Is Butane a Solvent? | What is Solvent Extraction?

Is Butane a Solvent? | What is Solvent Extraction?

Posted by USA Lab Equipment on Oct 26th 2020

One of the many common queries we get in our industry is Butane a solvent? Well, technically, Butane is an alkane hydrocarbon with the formula C4H10. It’s a gas at room temperature, but it easily liquefies. This versatile hydrocarbon has many different applications. In addition to being used as a fuel for lighters and portable stoves, butane can also be used to extract plant matter through the process of solvent extraction. To better understand the role of butane in plant extraction, continue reading.

What Is Solvent Extraction?

There are many different ways to isolate plant extracts. One of the most popular extraction processes is solvent extraction, which is admired for its ability to create larger quantities of concentrate than solventless extraction. Aptly named, the process of solvent extraction involves the use of a solvent—a substance dissolved into a liquid—to separate a specific compound from a plant. It takes place in a closed-loop extraction system, which is devoid of atmosphere. Because the extraction equipment system is closed, the solvent involved can be recovered and reused, which decreases waste. Often, the solvents used in the extraction process are hydrocarbons such as butane.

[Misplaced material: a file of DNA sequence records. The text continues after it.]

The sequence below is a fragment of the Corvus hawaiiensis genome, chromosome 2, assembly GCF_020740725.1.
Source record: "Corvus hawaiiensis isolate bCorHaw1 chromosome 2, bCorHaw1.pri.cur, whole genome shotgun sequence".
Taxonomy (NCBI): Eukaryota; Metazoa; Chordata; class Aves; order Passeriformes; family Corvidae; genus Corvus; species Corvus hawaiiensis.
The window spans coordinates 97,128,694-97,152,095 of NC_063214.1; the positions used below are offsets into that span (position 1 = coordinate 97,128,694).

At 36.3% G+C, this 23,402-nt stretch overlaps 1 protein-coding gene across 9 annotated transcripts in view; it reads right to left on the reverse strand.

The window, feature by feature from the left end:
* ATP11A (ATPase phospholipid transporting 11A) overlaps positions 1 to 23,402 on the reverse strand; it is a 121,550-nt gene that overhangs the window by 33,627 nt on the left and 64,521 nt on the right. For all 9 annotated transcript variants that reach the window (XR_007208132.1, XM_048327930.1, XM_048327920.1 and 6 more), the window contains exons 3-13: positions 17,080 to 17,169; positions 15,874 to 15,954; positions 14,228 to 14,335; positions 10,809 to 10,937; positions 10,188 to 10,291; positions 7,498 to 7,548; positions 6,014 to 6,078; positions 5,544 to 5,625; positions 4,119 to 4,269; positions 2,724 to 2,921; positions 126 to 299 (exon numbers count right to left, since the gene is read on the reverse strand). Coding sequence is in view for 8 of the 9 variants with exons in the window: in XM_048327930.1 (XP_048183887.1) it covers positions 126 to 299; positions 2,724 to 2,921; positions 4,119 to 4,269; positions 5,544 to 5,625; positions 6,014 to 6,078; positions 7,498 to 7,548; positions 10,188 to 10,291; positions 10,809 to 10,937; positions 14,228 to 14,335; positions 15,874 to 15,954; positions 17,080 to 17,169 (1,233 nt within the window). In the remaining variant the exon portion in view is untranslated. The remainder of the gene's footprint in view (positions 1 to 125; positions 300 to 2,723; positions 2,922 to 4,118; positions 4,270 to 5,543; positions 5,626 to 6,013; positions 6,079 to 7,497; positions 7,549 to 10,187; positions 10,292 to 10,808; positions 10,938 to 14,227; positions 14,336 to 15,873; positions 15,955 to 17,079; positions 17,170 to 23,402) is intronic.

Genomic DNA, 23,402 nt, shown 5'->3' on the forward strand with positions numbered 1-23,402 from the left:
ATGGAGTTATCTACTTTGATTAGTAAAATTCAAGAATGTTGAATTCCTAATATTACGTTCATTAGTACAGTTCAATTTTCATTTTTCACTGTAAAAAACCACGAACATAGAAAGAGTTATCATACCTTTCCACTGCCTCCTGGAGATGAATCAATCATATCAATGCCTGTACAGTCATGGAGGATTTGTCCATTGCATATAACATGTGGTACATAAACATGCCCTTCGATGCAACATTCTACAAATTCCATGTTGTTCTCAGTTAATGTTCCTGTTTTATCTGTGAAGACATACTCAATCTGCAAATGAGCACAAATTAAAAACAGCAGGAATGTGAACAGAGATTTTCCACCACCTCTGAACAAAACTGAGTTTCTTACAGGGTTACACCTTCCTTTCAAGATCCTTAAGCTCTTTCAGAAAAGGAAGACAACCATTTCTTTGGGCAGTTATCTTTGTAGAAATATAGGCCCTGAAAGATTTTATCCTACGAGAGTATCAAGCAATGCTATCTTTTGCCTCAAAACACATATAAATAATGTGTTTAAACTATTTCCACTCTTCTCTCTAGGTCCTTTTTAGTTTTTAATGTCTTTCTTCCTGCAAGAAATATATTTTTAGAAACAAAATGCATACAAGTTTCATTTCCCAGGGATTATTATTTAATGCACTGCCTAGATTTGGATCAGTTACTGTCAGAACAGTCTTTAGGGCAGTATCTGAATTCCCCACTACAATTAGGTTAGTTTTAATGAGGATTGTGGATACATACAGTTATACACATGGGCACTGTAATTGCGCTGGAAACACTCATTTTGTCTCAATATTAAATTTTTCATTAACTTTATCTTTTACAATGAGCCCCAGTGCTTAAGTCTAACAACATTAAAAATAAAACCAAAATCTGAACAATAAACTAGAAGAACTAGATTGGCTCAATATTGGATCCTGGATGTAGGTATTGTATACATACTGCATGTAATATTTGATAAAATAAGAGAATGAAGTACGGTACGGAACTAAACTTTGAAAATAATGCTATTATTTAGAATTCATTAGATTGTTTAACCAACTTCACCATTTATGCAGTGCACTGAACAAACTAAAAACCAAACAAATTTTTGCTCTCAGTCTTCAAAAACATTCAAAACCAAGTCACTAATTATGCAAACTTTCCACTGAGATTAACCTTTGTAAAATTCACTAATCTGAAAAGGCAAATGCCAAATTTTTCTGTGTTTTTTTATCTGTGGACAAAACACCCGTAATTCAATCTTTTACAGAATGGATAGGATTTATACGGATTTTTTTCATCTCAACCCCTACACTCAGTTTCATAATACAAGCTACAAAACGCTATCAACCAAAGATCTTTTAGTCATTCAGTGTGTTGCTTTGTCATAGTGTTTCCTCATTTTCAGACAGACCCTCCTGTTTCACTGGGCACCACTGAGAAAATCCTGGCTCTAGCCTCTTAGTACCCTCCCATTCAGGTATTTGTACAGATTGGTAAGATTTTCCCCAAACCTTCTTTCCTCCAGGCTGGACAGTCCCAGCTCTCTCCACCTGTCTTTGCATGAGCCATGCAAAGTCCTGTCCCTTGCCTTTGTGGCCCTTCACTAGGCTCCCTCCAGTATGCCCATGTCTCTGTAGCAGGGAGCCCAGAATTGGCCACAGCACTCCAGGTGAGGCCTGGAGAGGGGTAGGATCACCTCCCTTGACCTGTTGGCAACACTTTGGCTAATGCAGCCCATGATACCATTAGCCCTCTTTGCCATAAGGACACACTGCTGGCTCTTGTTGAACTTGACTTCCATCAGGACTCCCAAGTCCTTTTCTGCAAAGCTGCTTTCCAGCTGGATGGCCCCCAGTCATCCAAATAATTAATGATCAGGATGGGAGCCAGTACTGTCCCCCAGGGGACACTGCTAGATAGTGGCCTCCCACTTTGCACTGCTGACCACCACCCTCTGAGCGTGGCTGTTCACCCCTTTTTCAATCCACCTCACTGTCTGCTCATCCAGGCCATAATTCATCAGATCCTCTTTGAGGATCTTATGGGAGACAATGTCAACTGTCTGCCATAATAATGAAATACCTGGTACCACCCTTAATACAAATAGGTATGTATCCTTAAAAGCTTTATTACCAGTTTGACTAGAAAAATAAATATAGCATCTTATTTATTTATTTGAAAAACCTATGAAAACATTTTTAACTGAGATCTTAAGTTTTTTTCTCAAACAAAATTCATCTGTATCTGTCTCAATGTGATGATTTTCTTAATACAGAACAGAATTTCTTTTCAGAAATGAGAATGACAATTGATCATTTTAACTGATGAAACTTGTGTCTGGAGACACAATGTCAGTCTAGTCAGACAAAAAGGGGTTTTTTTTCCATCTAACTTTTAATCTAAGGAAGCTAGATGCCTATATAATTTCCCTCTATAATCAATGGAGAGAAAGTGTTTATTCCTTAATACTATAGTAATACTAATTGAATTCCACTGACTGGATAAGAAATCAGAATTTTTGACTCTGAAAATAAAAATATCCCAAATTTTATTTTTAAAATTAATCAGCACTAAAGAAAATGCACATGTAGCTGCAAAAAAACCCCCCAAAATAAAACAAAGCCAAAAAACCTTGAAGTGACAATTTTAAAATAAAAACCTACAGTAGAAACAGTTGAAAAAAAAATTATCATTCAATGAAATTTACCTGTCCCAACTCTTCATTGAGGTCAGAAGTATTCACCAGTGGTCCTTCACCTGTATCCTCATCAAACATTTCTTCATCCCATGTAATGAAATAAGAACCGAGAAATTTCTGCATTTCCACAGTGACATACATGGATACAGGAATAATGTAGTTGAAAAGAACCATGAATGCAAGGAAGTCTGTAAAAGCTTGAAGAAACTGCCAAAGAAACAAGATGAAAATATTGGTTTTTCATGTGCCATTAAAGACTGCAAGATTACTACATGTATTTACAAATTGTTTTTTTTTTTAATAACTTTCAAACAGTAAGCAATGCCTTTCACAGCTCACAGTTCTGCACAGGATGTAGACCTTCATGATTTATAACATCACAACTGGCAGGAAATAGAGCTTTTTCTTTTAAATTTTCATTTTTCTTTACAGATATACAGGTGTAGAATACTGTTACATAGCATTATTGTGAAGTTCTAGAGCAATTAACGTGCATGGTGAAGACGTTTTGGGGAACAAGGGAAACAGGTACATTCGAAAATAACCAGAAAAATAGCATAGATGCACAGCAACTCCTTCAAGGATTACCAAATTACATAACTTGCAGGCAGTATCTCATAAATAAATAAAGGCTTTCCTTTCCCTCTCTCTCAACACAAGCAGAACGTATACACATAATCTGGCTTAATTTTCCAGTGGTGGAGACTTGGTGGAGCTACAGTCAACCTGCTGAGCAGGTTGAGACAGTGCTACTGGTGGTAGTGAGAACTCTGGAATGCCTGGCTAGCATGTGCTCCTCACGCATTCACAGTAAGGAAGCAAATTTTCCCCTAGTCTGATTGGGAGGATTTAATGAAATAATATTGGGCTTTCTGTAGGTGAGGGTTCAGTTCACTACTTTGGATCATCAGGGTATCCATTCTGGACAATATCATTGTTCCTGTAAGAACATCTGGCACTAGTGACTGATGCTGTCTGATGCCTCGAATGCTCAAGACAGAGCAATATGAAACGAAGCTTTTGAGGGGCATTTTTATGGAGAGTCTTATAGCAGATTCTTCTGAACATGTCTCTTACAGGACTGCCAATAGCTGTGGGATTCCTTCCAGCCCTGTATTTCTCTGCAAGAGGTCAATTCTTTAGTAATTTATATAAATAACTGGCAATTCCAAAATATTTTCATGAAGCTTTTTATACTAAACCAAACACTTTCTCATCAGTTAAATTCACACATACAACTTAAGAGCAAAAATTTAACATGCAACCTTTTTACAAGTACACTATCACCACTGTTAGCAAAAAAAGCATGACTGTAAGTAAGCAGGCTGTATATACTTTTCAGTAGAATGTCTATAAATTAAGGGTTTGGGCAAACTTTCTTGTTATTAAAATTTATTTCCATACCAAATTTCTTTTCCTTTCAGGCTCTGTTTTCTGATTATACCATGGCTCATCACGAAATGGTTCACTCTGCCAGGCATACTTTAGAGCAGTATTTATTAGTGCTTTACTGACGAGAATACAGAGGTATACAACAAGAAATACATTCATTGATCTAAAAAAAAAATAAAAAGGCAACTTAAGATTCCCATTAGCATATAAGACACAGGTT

How Butane Aids Plant Solvent Extraction

In the process butane in plant extraction, it is used to dissolve the extract from the plant material. Once dissolved, the concentrate-solvent solution will enter the collection pot, where it will undergo a passive heating process. This process will purge the residual butane out of the concentrate and send it back into the solvent tank. Once the butane has been removed, the extraction technician will collect the concentrate.

One of the reasons why butane is used so frequently in solvent extraction is because of its low boiling point of 30.2° F. Due to the low boiling points of hydrocarbons such as butane, they can be easily recondensed without the use of extreme pressures. As such, large quantities of material can be extracted in a short period of time and without the use of extremely high temperatures. By avoiding high temperatures, which can degrade the final product, hydrocarbon extraction can produce more stable plant extracts.